Thursday, June 24, 2010
Terry Gerweck's new recumbent
TERRY GERWECK intended his new recumbent as an around-town errand runner. He's shown here at the Michigan HPV Rally. He is a co-founder of the MHPVA.
Terry Gerweck of Monroe built his first recumbent about 30 years ago and several since then, but hadn't built anything in recent years, but has now made up for the deficit. He had his latest recumbent in unfinished form at the MHPVA winter meeting in February. Except for a few refinements, it's now done. He had it at the Michigan HPV Rally June 12-13, where these photos were taken.
Here's Terry's description:
The bike was designed (I dislike that term) as a 'round town errand runner with a reasonably upright seating position and as short a wheelbase as possible on a long wheelbase recumbent with a 20-inch front and 26-inch rear wheel.
I wanted to get away from tiller steering to simplify mounting of a small fairing eventually. Besides, I like the way remote steering feels.
The bike should accommodate inseams from 28 to 32 inches. Seat height is 23 inches and wheelbase is 64 inches.
It is truly a recycled bike, with frame parts from five or six bikes, home furniture, and commercial store fixtures. Seat parts include used seat parts and assorted wheelchair parts. (Editor: The seat bottom is from a used Sun EZ-1 recumbent. Terry made the seat back.) Drive and other components are from the assorted collection of accumulated parts in my garage.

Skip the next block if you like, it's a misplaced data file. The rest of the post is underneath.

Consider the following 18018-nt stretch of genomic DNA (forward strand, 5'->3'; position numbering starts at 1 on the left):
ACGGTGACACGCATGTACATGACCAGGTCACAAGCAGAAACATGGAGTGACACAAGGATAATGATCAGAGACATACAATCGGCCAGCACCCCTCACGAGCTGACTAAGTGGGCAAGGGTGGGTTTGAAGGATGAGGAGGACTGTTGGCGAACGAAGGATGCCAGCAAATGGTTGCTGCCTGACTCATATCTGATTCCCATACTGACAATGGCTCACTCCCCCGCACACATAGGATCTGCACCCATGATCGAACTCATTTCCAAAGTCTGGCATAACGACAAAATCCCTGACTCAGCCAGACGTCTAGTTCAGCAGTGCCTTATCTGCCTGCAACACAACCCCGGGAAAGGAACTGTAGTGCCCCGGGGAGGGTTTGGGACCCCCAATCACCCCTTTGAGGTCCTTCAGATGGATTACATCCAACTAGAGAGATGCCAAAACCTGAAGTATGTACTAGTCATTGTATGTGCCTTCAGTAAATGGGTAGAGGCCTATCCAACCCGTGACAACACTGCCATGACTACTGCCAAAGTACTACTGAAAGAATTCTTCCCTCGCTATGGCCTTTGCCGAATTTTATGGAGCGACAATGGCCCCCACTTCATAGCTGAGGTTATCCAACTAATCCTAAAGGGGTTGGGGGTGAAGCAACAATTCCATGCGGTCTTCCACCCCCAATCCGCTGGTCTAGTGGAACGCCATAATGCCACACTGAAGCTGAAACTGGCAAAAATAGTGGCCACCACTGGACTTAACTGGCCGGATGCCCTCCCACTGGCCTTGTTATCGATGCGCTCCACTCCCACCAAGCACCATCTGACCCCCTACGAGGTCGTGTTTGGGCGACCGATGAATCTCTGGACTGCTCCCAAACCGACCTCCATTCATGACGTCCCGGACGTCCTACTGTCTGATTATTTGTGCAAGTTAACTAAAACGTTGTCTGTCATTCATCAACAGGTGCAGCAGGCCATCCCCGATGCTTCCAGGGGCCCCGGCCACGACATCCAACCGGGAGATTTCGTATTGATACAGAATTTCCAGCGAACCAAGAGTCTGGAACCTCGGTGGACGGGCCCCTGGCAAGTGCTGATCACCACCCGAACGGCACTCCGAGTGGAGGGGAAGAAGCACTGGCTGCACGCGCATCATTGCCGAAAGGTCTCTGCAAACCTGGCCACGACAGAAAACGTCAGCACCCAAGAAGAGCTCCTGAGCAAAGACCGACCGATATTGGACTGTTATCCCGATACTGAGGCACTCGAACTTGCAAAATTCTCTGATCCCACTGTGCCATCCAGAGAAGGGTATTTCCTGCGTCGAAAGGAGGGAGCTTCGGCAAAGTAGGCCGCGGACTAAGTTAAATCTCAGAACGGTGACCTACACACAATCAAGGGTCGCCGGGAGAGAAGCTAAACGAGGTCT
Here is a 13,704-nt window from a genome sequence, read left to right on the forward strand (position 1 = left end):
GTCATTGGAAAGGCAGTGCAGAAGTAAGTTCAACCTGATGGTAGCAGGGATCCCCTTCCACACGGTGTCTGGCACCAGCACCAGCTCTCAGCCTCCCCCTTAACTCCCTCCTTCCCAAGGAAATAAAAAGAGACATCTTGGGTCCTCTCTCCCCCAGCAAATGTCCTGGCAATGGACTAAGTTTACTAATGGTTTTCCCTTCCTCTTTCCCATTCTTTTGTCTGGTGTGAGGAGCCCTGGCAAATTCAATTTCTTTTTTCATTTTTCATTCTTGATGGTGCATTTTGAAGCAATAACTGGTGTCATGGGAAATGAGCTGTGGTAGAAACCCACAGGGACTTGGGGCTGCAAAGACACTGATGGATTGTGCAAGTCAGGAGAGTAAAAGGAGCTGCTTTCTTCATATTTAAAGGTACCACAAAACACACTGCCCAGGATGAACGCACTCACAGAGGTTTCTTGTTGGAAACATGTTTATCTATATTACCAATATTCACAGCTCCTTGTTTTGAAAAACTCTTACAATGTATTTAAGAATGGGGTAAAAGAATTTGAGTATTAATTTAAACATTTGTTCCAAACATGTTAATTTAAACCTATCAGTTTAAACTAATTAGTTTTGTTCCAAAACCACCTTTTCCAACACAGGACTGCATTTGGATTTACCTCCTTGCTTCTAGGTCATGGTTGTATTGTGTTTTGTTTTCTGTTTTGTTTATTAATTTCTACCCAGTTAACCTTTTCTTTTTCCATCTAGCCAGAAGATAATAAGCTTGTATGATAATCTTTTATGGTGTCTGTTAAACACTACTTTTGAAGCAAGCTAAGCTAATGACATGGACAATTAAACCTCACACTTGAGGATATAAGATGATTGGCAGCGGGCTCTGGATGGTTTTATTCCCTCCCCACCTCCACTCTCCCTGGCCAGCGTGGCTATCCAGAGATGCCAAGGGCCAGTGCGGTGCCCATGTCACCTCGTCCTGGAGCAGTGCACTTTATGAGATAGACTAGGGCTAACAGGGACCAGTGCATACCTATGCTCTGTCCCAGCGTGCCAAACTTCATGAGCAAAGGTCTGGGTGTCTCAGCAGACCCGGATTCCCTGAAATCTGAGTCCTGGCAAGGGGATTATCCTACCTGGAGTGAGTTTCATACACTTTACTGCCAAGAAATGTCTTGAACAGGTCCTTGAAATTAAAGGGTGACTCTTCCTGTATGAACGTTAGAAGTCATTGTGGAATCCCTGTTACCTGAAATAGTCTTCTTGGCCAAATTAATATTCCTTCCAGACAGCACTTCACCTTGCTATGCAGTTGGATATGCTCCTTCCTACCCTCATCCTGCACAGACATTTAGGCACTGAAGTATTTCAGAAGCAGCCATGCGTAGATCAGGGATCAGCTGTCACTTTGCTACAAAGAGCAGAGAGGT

The crankset, a Campagnolo Record triple, is worth more than the rest of bike. Pedals also are Campagnolo.
Paintings was done using rattle/spray cans. The color scheme just happened. The stem I used was already green, so I picked out a can of matching gloss engine enamel from AutoZone for the accents. The rest of the frame was covered with satin black Rustoleum. Satin covers a whole host of "less than perfect" preparations and still has a serviceable finish that a flat paint lacks.
TERRY PREFERS this remote steering, using universal joints, over a conventional handlebars/stem arrangement, which can result in a "tiller" effect.